Errata: I meant no sugar, rice, potatoes once I started the diet.
I have gained weight substantially in the last few days! For several weeks now I have been weighing and measuring everything that I eat and record it on fitday.com. A test before I started my diet showed a caloric consumption of 4000+ and carbs 300+. No sugar, rice, potatoes, grains. (At that time I was 274, which I found myself after a long road trip. Normally, for the last two years I've been about 284, I'm 6'3". My happiest weight was about 200, my goal.)
I worked my eating down to 1700-2000 or a touch more calories per day. Carbs right about 100, often half that.
My scale reads to the half pound and is very consistent. I always do my weigh-in in the morning after elimination for consistency. I sometimes weigh myself during the day, just to see what's going on, and before bed.
When I started this, I started walking five times a week at 3mph for 1/2 but usually 1 hour at the beach or over the bridge with a 50' rise. Unfortunately, I wounded my heal about 10 days ago and I'm still gimpy, so no significant walking since.
My weight history reads like this:
Six days ago, 271. Then, 269, 266, 265.5, 261, 263.5, 265.5. Know that the 261 was a fluke and I knew it. The day before my boat was sinking at the dock and I spent 8 hours of heavy exercise saving it. Sweated buckets if not barrels and worked myself into major aching. So I also knew that regaining the water the next day would be likely and I did.
But now, back to 265.5?????? Last night at bedtime, 285.5. WTF? I might be able to do some walking soon, but that can't be the whole thing. I did the online calorie counts and an hour of heavy walking for me burns only 150 calories more than reading. But I know there are other metabolic benefits.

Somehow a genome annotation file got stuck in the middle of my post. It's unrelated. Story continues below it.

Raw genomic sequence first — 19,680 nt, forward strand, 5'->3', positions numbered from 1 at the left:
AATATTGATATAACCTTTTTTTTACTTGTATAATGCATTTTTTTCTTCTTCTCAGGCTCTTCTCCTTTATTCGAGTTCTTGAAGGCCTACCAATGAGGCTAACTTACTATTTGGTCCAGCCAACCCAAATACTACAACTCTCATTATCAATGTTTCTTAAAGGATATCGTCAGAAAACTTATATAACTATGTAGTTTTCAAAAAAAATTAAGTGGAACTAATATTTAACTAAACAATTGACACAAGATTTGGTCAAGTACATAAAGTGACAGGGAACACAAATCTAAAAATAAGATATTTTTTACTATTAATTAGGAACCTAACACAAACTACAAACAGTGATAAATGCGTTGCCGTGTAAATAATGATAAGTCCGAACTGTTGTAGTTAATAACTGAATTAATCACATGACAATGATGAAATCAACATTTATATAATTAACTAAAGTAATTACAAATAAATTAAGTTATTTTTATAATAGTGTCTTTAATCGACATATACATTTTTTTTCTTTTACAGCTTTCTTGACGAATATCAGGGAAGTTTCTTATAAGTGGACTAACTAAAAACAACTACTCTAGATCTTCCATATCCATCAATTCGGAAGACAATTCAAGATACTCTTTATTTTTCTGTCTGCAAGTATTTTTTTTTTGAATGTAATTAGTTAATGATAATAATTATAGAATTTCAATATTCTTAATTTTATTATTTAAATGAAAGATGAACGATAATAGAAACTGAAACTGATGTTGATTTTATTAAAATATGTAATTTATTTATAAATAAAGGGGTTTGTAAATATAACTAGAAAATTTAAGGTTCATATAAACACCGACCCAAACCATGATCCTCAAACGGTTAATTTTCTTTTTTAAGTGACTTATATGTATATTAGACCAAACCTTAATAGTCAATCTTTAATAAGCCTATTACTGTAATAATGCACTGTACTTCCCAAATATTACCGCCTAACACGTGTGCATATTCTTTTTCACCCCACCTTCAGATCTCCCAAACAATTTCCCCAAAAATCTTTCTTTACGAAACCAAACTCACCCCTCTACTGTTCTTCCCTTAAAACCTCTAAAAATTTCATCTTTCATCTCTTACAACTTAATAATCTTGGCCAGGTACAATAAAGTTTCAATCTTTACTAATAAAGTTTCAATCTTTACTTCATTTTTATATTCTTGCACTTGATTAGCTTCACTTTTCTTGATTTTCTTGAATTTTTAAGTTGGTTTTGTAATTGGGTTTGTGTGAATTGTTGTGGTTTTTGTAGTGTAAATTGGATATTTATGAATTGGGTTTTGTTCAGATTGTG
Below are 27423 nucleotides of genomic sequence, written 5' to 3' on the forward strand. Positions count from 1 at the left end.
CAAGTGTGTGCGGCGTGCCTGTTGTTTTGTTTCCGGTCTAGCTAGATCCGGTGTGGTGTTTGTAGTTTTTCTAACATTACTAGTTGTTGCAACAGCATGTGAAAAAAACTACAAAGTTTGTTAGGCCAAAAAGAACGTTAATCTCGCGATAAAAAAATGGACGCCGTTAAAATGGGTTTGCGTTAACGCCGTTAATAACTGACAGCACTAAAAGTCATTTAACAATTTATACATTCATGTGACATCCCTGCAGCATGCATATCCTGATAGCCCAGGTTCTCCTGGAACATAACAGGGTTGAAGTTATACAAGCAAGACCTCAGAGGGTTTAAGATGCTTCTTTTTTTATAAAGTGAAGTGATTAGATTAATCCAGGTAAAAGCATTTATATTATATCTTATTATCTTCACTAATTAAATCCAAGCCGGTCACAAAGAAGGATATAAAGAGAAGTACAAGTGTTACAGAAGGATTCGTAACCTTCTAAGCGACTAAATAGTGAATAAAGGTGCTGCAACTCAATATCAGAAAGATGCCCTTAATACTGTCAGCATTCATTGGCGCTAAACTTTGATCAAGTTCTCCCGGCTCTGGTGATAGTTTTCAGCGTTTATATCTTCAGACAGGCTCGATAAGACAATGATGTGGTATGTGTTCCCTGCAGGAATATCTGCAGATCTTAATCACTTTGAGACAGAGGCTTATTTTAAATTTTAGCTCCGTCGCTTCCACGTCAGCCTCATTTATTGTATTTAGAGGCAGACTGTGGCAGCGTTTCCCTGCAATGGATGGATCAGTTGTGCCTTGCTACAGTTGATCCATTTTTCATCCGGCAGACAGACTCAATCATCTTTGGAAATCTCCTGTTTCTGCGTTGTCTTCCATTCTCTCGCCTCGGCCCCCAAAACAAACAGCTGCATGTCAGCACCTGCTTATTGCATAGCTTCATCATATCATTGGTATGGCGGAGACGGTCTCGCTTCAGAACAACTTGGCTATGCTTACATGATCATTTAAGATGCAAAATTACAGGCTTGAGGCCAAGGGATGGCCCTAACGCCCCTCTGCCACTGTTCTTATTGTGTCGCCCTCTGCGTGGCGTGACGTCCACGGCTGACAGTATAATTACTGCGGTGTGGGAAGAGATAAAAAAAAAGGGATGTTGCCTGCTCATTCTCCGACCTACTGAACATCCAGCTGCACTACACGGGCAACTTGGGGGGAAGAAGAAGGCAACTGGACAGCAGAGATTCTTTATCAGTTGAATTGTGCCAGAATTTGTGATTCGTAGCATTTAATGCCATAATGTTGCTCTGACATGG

Any thoughts other than don't give up? (I won't!) Is 100g of carbs so much worse than 50? For a guy that weighed 135 pounds in high school and always ate everything in sight and without penalty, this is killing me. But I'm doing it.
Errata: I meant no sugar, rice, potatoes once I started the diet.
Two things likely happened when you were rescuing your boat. You lost fluids which created an artificial drop on the scale, and you positioned your body to gain muscle (assuming some or much of it was intense). So two days later, as your fluids get back to normal, the weight comes back, but you may very well have replaced a 1/4 lb fat with a 1/4 lb muscle (or something like that).
I know you've heard it before, but the scale is a lousy measure of success. For example, the scale moves in the right direction for those who engage in chronic cardio and burn as much if not more muscle than fat. On the other hand, those who perform resistance training may actually gain weight in the form of muscle.
Use the mirror, your clothes, and how you feel as the indicators of your success. I am the same weight I was two months ago, but I have dropped from a snug 36 waist to a comfortable 33. If I had just looked at the scale, I might have quit.
Hang in there and stay focused. Youre doing great.
Also, a few other things to consider:
1) You have a net weight loss of 5.5 lbs for the week!
2) You mention beach walking, but don't mention anything about weight lifting type activities. If you haven't been doing any, the "boat workout" would have been equal to starting (judging from the soreness you mentioned), and the initial sessions of weight lifting are notorious for messing with water retention.
3) Re the before bed weight: don't do it! You'll drive yourself nuts!! A several pound fluctuation through the day is expected. When you consider the weight of water, food you ate, etc, it's a meaningless change.
4) I'm going with jpmerc on this- grab a tape measure and get your numbers. Consider evaluating your progress on measurements and bodyfat %, not scale weight. I mean, all other things being equal, most people really want less FAT, which makes a scale useless unless combined with other measurements.